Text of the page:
• Mean girls target 13-year-old

    Date: 06.27.12 | by Judge Tom.

    “Words hurt. Words can kill.” These are the words of Mary Ehmke, the mother of 13-year-old Rachel Ehmke. Rachel was described as outgoing, athletic and friendly, but others at Kasson-Mantorville Middle School in Minnesota saw her differently.

    It started in the fall of 2011. Reportedly, Rachel had never kissed a boy, but a group of girls referred to her as a prostitute. “Slut” was written across her gym locker. In April, 2012, someone who wasn’t a student at the school sent an anonymous text to Rachel’s classmates encouraging them to get her to leave the school. The message was explicit and stated “forward this to everyone you know.”

    Rachel’s father became aware of the bullying but she pleaded with him not to contact the school for fear of worsening the situation. Two days later, Rachel hung herself. Her parents found a note saying “I’m fine = I wish I could tell you how I really feel,” alongside a picture of a broken heart.

    Rachel (Facebook)

    The case is under investigation but Rachel’s parents aren’t asking for anyone to be prosecuted. “They’re kids. They made some horrible decisions. If these kids would’ve known this would happen, I’m pretty sure they never, ever would have done what they did. Sadly enough, . . .they will carry this bag their whole life,” commented Rick Ehmke, Rachel’s father. A month later, local teens and twentysomethings organized a Walk for Rachel. The Ehmkes participated and pledged their ongoing support to educate others about bullying and suicide.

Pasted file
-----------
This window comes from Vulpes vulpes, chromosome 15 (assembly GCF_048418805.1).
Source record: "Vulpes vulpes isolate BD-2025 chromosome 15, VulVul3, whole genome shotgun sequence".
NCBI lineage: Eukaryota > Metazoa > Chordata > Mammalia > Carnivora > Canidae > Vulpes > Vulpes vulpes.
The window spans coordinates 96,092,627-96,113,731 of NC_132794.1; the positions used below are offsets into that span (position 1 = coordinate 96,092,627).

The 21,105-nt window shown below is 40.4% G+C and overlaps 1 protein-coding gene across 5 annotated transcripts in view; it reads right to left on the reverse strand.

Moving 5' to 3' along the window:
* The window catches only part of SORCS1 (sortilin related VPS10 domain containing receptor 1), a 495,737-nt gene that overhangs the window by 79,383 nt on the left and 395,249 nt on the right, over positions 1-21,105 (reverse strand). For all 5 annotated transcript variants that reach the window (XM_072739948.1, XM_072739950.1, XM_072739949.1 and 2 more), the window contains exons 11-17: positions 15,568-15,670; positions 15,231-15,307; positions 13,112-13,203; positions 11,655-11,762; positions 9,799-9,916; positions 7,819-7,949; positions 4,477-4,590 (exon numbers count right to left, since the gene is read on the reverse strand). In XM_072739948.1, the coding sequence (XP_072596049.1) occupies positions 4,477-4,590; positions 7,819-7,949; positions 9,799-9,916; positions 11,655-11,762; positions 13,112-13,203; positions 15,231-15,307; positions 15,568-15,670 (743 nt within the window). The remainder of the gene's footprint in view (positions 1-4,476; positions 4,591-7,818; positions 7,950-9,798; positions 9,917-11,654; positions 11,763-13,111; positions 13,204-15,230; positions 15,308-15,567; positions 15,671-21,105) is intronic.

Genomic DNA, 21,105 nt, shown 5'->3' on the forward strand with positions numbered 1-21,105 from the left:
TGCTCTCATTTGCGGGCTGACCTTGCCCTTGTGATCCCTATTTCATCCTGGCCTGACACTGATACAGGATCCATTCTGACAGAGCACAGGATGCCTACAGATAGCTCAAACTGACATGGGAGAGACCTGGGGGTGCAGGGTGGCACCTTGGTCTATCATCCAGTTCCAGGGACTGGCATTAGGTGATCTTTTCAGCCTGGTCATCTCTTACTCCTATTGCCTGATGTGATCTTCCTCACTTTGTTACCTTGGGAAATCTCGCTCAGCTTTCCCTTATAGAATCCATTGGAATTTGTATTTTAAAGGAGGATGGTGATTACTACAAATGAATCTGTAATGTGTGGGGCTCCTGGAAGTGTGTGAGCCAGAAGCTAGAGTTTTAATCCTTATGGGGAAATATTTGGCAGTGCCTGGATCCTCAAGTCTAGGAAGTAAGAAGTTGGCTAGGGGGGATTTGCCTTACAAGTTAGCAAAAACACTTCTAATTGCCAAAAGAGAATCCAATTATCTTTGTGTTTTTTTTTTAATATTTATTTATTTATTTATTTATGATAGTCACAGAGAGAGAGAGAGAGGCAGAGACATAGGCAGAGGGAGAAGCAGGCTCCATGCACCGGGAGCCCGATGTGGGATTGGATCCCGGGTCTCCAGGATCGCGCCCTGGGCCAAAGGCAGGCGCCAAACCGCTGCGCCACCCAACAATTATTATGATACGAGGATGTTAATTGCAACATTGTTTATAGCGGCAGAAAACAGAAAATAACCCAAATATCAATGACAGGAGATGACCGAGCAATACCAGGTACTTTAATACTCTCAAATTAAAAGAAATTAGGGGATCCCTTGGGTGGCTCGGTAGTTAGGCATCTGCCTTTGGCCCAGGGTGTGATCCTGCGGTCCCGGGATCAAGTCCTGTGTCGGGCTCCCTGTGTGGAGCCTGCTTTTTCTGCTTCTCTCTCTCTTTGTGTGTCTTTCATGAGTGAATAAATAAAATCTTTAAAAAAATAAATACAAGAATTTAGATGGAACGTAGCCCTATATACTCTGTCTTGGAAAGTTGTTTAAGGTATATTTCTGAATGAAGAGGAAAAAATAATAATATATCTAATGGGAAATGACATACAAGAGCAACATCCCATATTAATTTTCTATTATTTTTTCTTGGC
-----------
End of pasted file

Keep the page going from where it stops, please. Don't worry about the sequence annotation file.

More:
We all must think about the consequences of our actions: speech and writings including emails, text messages, chat room comments and tweets. As Rachel’s mom said, words do hurt and can be fatal. Think B4 U Post.

    Judge Tom

    This post was written by Judge Tom. Judge Tom is the founder and moderator of AsktheJudge.info. He is a retired juvenile judge and spent 23 years on the bench. He has written several books for lawyers and judges as well as teens and parents including the recently published 'Teen Cyberbullying Investigated' (Free Spirit Publishing). When he's not answering teens' questions, Judge Tom can be found hiking, traveling and reading.

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    2 Comments subscribe to these comments.

    • Roxy | Attorney in Jenkintown Pa
      Mon, 02 Jul 2012 at 12:17

      This should be an eye-opener for the people who engage on bullying. There are people who may not be that tough to bear the pain inflicted on them and nothing can be better than to make sure that they will get the justice that they deserve.
      Thank you for your comments, Roxy. We hope these tragic stories are eye-openers as well.

    • Melvin Band
      Thu, 12 Jul 2012 at 11:56

      Dear Judge, this article will without question save lives. I am a retired public school teacher who is on the Anti-Bullying Committee in the school district where I live in Pa. At a recent meeting the question came up as to what to do if a child confides in you( teacher/guidance counselor) that he is a victim of bullying, but doesn’t want you to approach the bully for fear that it will make the situation worse just as Rachel pleaded with her father. The reply from one of the guidance counselors was to abide by the student’s wishes. In effect the adult also becomes a victim. I will show this article to the committee so that in the future the alleged bully will be confronted and the situation will not end in tragedy.
      We’re glad you find it useful. We must work together to protect our youth and redirect known bullies. That’s the mission of “Teen Cyberbullying Investigated” (Free Spirit Publishing, 2010). Thanks for writing us. -ATJ.info

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